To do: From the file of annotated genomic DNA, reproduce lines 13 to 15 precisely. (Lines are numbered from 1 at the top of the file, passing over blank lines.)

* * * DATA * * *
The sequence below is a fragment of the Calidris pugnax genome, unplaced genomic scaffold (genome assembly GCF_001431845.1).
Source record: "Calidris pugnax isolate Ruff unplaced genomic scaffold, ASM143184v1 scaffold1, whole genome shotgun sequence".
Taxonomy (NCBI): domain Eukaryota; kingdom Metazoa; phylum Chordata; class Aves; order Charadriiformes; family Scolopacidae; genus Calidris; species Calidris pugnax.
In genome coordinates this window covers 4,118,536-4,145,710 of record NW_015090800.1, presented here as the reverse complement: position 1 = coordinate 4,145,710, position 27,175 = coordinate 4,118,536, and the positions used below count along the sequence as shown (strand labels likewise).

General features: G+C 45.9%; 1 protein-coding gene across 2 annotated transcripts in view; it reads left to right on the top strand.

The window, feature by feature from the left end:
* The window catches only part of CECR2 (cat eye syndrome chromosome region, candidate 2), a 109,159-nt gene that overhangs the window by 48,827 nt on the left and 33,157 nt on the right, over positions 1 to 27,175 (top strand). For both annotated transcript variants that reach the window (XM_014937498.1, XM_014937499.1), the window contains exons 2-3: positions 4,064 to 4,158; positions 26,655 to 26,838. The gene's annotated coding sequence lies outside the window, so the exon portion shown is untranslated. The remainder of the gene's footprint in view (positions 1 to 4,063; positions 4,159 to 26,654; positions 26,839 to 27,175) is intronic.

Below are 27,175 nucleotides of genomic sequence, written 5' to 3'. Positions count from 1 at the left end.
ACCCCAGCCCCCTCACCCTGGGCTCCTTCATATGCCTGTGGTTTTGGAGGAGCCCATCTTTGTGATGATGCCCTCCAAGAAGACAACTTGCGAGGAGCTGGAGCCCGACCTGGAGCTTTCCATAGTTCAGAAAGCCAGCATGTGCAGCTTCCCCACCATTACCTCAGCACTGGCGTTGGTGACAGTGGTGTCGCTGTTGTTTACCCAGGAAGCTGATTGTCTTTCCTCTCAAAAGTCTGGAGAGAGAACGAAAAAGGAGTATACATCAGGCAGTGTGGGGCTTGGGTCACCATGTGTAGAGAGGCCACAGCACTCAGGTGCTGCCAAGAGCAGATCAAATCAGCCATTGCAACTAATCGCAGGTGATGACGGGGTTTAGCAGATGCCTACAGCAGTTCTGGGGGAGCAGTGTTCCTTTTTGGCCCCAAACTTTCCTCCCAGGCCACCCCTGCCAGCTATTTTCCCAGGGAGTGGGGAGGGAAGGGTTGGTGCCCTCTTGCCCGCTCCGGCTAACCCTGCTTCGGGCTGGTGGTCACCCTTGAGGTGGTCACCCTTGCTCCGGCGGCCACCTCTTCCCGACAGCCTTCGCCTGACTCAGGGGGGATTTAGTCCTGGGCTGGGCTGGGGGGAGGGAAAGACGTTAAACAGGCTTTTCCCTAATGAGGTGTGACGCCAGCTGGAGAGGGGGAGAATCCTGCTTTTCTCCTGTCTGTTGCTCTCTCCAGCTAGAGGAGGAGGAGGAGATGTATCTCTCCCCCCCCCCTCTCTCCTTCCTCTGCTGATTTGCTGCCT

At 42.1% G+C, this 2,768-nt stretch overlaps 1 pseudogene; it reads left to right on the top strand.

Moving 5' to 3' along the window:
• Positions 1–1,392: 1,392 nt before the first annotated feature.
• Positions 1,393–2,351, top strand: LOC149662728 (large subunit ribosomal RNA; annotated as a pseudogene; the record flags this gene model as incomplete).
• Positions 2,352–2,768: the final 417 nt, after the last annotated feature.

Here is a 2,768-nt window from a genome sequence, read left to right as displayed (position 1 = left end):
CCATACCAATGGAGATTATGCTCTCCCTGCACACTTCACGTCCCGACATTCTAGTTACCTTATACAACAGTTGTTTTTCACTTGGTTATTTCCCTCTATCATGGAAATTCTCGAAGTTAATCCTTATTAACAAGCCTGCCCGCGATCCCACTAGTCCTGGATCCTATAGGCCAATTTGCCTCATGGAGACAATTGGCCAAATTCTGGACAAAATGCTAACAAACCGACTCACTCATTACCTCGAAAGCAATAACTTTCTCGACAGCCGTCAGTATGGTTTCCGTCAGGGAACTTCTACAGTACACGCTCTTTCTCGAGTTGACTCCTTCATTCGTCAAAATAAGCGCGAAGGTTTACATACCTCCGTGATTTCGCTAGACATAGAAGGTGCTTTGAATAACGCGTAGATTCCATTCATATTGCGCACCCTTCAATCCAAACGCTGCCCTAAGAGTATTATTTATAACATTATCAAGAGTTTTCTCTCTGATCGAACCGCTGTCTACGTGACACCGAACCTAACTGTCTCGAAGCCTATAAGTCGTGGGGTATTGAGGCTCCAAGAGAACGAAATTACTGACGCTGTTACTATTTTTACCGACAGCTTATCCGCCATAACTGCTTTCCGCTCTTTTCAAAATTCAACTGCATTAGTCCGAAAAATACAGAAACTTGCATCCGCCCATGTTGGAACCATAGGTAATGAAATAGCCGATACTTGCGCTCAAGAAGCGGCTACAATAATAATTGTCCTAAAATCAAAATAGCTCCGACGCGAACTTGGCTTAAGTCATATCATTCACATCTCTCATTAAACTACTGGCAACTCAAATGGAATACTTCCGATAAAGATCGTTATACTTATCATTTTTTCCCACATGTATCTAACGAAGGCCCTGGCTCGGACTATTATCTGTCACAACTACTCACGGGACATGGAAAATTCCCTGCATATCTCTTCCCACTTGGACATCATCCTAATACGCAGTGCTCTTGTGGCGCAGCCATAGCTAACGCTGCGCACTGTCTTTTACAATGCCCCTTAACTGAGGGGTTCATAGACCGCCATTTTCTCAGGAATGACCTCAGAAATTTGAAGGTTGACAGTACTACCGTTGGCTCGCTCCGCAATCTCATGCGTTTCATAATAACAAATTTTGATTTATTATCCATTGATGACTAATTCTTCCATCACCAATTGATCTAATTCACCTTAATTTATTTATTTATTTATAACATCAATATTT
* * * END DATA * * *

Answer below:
• Positions 1,393–2,351, top strand: LOC149662728 (large subunit ribosomal RNA; annotated as a pseudogene; the record flags this gene model as incomplete).
• Positions 2,352–2,768: the final 417 nt, after the last annotated feature.

Here is a 2,768-nt window from a genome sequence, read left to right as displayed (position 1 = left end):